Wednesday, 24 June 2009

@stupid

BBC News today reports that Habitat have got into hot water by mis-using a hashtag on Twitter. By adding #iranelections to their tweets, it meant that anyone searching for #iranelections saw their promotional message. At least, that's what it meant if someone searched for #iranelections in the fraction of a second after the message was posted - given the sheer volume of tweets currently using this tag, it would've been lost in the fog immediately. Net result: miniscule chance of benefit, but high likelihood that someone actually following the account would be offended.

All of which immediately puts me in mind of Hanlon's Razor:
Never attribute to malice that which can be adequately explained by stupidity.
Chances are, someone relatively new to Twitter, and presumably quite junior, figured they'd found a way to game the system, and hadn't thought through the consequences. Maybe they read one of the vile guides explaining how to game Twitter? If Habitat are criticized for anything, it should be that they (or their agency) are using people for this task who don't understand the social web. You need only look at the list of people they follow - currently 4 people - to see this was the case.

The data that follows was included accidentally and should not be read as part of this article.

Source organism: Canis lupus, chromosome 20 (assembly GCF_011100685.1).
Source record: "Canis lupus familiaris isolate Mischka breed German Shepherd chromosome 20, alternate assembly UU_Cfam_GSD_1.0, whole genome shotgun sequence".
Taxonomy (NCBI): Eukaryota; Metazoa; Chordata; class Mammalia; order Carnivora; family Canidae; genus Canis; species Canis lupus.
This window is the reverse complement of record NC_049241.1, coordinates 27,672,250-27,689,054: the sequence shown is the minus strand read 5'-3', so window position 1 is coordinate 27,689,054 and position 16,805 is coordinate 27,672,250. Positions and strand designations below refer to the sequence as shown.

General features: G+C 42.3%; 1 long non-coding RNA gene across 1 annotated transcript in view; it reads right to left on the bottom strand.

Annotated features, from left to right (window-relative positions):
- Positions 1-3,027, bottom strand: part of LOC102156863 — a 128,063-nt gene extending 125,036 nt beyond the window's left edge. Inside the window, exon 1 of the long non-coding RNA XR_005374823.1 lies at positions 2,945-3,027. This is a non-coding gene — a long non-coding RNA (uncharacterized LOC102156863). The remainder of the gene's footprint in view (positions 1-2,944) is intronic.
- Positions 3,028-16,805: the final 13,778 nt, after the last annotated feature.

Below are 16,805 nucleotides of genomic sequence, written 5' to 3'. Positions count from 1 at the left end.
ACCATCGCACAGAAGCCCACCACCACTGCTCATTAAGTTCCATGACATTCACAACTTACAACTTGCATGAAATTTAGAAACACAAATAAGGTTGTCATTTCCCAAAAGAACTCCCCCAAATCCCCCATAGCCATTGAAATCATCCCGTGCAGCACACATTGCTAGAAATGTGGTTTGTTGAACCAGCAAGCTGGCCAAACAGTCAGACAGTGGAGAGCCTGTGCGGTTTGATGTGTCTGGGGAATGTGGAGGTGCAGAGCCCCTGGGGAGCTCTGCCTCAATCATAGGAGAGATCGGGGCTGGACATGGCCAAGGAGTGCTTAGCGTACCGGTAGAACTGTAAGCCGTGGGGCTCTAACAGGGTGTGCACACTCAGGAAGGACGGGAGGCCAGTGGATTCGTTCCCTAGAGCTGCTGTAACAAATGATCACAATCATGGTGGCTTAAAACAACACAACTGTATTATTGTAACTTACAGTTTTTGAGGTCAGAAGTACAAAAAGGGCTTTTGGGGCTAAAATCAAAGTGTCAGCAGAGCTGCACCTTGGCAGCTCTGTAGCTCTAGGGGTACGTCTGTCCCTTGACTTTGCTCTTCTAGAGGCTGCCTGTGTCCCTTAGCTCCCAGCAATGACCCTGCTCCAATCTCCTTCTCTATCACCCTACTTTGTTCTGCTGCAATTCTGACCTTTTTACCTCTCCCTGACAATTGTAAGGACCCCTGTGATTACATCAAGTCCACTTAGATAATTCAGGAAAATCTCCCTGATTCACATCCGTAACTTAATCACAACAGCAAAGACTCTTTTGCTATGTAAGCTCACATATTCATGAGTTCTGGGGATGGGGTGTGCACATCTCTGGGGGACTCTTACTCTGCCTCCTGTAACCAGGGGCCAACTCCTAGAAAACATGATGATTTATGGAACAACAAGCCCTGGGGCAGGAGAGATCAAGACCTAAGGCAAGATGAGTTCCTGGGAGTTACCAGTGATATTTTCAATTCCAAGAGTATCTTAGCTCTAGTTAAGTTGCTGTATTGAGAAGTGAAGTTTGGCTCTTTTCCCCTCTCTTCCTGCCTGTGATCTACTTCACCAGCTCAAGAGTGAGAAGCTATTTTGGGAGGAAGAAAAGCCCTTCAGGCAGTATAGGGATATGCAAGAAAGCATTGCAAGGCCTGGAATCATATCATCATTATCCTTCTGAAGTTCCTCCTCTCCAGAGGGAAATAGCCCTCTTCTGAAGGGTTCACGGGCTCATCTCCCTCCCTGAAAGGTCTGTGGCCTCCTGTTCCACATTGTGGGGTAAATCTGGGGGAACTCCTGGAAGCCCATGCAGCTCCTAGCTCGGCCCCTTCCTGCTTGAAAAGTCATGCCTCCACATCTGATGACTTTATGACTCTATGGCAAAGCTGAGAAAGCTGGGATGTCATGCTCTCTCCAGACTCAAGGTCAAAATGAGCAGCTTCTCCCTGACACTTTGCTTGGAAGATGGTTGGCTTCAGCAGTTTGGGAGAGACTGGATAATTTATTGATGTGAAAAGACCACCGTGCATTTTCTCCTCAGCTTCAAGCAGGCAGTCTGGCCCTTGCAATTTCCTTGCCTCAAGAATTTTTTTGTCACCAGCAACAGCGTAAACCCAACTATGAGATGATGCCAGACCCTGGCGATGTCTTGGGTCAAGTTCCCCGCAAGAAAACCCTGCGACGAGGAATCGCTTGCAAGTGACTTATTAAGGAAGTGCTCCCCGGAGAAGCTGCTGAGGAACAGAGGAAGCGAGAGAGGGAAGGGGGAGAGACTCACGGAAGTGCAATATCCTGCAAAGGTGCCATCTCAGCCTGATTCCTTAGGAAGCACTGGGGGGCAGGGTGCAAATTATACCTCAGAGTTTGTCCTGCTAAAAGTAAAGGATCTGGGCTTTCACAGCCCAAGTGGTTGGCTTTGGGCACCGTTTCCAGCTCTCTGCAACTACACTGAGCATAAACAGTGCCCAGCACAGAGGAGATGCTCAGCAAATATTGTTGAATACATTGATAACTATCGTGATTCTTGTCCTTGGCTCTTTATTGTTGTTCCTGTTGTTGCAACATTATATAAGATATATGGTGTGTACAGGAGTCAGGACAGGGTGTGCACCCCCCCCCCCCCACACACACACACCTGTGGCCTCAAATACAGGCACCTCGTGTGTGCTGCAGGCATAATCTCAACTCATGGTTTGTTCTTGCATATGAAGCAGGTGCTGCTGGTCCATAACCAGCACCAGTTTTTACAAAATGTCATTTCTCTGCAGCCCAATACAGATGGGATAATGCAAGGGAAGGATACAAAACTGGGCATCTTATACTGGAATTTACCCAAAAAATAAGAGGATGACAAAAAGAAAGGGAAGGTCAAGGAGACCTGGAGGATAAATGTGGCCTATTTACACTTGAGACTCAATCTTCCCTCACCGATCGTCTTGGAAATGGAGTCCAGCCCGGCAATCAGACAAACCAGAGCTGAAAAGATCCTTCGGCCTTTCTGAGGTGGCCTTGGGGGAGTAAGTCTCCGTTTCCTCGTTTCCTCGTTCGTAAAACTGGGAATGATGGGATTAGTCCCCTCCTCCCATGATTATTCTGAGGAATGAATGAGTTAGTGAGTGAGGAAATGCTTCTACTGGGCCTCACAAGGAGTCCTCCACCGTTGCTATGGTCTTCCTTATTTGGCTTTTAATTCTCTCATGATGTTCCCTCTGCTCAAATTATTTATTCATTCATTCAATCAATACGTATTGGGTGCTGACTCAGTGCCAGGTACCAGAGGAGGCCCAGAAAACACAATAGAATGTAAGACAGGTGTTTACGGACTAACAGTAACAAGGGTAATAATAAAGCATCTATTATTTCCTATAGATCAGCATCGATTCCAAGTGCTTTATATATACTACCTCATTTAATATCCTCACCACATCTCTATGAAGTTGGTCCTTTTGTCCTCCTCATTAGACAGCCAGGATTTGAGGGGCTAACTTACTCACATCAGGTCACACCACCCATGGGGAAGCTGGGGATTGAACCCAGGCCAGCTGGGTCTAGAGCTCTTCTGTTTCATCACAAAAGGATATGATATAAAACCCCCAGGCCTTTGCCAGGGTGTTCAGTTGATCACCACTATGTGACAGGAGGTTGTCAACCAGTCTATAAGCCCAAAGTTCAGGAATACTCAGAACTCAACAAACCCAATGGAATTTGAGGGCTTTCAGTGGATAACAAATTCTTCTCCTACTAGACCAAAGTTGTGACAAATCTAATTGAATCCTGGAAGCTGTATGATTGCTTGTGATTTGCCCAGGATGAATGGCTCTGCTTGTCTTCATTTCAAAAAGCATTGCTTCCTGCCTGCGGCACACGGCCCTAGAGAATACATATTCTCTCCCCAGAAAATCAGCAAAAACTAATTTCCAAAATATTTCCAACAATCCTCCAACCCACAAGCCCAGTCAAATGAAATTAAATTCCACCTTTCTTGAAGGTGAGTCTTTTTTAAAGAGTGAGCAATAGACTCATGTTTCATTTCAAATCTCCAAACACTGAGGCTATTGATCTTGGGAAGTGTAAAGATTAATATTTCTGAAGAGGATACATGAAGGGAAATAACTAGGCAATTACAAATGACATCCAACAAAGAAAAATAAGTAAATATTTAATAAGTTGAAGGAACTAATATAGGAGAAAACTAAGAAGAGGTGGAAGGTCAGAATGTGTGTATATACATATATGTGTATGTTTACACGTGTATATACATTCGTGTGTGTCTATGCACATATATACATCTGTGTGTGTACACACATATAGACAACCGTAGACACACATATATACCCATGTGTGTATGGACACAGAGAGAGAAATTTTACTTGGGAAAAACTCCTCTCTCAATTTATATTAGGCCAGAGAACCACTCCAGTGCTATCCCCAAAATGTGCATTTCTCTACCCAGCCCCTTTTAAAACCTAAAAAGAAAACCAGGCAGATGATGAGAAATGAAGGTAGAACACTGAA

We've reached the stage now where job descriptions need to include a requirement for people to demonstrate they've participated in social networks for long enough to understand the social nuances at play. I think Habitat will recover quickly from this unfortunate incident, but we can anticipate similar transgressions elsewhere.

Thursday, 11 June 2009

Make this the last tube strike

London's tube drivers are on strike (again), holding the entire city to ransom (again). The answer seems obvious to me:

1) Fire them all
2) Offer to re-hire on near identical terms, minus any union affiliation
3) High profile training scheme to make up the shortfall

Actually there wouldn't be much of a shortfall. Very few tube drivers could afford not to accept the offer to re-hire, not in this economy. And there'd be no shortage of people willing to accept the offer of training and work. In fact it's precisely because of the state of the economy that makes the timing of this scheme perfect.

As a Londoner, I'd be happy to put up with a few months with the service at 80-90%, if it means we get no more strikes in the long term.

I imagine there'd be financial repercussions for firing people en masse. Maybe problems with pension schemes, etc. But it would actually be a very small group you'd have to worry about (those who didn't re-hire). And there are no shortage of articles shouting about how much money the city loses each time there's a strike.

And this could revitalise Gordon Brown's career. Could give Boris Johnson a lot of support. I don't support either politician, I'm just saying there is political capital to be gained. The tube drivers have little or no support outside their union.

So, what am I missing?